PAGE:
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Re: [ontolog-forum] Theory of properties - stress tensor

To: "[ontolog-forum] " <ontolog-forum@xxxxxxxxxxxxxxxx>, "[ontolog-forum] " <ontolog-forum@xxxxxxxxxxxxxxxx>
From: David Leal <david.leal@xxxxxxxxxxxxxxxxxxx>
Date: Sun, 10 Jul 2011 21:47:13 +0100
Message-id: <20110710205938.1AEED138CC4@xxxxxxxxxxxxxxxxx>
Dear Azamat and others,    (01)

A theory of properties is interesting to me, and it may help to look 
in detail at a property which mentioned by Azamat.    (02)

A small region of solid matter can have a property that is its stress 
tensor. A stress tensor is a single thing, and should not be thought 
of as a "compound property" or a "property of properties". The 
following points should be noted about a stress tensor:    (03)

1) Inevitably stress varies from position to position within a solid 
object. Sometimes when we choose a small enough neighbourhood of a 
point P within a solid object, the stress within that neighbourhood 
varies by only a small amount, so that we can say "Body B in the 
neighbourhood of point P has stress S". But if the neighbourhood is 
too small, then there is no concept of stress and instead only 
molecular bonds. Hence sometimes, we cannot say that "Body B in the 
neighbourhood of point P has stress S", because by the time we have 
shrunk the neighbourhood sufficiently to get a stress value that does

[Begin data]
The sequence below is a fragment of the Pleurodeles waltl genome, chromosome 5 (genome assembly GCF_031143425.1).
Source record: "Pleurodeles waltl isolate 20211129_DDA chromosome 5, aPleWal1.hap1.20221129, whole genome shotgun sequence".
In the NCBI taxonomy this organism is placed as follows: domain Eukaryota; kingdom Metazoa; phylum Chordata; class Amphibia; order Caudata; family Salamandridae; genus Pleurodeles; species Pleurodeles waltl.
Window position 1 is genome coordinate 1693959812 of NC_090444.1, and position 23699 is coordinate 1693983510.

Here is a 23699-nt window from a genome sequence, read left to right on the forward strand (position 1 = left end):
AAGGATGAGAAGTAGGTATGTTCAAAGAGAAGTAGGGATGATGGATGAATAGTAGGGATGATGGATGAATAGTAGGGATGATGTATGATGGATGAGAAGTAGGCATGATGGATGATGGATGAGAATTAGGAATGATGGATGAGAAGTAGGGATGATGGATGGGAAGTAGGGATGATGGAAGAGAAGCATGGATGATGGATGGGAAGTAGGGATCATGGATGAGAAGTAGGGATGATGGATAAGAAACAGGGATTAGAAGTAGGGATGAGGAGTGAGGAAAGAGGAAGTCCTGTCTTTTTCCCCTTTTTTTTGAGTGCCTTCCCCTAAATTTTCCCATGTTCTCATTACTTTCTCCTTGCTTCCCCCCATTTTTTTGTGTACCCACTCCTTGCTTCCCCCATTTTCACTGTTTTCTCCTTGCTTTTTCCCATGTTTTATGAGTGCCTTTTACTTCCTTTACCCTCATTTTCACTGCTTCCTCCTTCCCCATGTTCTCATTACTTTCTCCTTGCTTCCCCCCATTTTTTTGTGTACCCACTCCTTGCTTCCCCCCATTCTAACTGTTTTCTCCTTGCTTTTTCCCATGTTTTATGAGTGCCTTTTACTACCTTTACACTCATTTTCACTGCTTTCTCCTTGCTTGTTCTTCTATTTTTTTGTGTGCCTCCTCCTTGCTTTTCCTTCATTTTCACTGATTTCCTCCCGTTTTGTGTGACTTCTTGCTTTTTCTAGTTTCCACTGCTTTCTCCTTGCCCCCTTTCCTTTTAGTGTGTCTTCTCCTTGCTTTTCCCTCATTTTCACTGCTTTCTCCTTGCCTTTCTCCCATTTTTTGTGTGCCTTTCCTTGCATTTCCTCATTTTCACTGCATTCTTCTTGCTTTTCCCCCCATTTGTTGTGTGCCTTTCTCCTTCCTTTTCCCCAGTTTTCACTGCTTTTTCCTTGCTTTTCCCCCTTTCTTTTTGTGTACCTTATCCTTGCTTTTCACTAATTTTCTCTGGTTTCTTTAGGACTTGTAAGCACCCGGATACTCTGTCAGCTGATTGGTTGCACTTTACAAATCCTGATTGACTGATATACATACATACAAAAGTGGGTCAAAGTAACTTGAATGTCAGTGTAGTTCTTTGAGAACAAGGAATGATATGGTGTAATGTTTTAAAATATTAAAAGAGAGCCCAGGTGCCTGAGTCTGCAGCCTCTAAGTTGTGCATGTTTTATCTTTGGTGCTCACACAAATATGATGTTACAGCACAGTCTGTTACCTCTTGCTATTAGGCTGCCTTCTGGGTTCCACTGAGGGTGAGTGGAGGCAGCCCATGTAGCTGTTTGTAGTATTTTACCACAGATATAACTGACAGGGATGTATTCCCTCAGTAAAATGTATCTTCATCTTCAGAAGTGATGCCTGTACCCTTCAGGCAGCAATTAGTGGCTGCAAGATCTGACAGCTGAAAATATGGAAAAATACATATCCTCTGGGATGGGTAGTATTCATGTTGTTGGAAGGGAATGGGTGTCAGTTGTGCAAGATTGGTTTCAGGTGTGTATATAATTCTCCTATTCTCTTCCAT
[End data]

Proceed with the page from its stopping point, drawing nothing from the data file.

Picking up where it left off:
not vary too much within the neighbourhood, the concept of stress has 
disappeared.  This situation can occur at a crack tip - a location of 
particular interest to engineers.    (04)

Density is also a property that can only apply to "Body B in the 
neighbourhood of a point P", if the neighbourhood is of a sufficient 
size. If some neighbourhoods have one molecule in them and others 
have two, then the variation of density from point to point is 
somewhat extreme. :)    (05)

2) A stress tensor can be thought of as bilinear function from pairs 
of direction vectors to force per unit area. The function can be 
encoded as a matrix of force per unit area values. However, this 
encoding is not the thing itself. The encoding depends upon the 
coordinate system used to express the directions. If the coordinate 
system is not Cartesian, then there are alternative co-variant and 
contra-variant matrix encodings.    (06)

3) A stress tensor has "invariants". These are quantities that are 
derived from the tensor, where the quantity is not dependent upon the 
coordinate system chosen to encode the stress tensor. An example is 
von Mises's equivalent stress.    (07)

It is not clear to me, how a stress tensor would be included in an 
ontology for properties. Is a stress tensor regarded as a "quantity", 
like a mass? Is a von Mises's equivalent stress regarded as a 
"property" of a stress tensor?    (08)

Best regards,
David    (09)

At 19:44 07/07/2011, AzamatAbdoullaev wrote:
>AA: Again, we need to start from classification - what kinds of 
>properties exist: formal properties (attributes and predicates) or 
>substantial properties (real properties); intrinsic, mutual, 
>permanent, transient, emergent, simple, complex properties, or 
>compound properties as property of properties, like "stress tensor". 
>By default, in any sound classification, the property to be used is 
>a simple or basic property. The more basic property the more common 
>it is. A theory of properties is better to develop as a theory of 
>state space, an aggregate of properties.    (010)

David Leal
CAESAR Systems Limited
registered office: 29 Somertrees Avenue, Lee, London SE12 0BS
registered in England no. 2422371
tel:      +44 (0)20 8857 1095
mob:      +44 (0)77 0702 6926
e-mail:   david.leal@xxxxxxxxxxxxxxxxxxx
web site: http://www.caesarsystems.co.uk
============================================================     (011)

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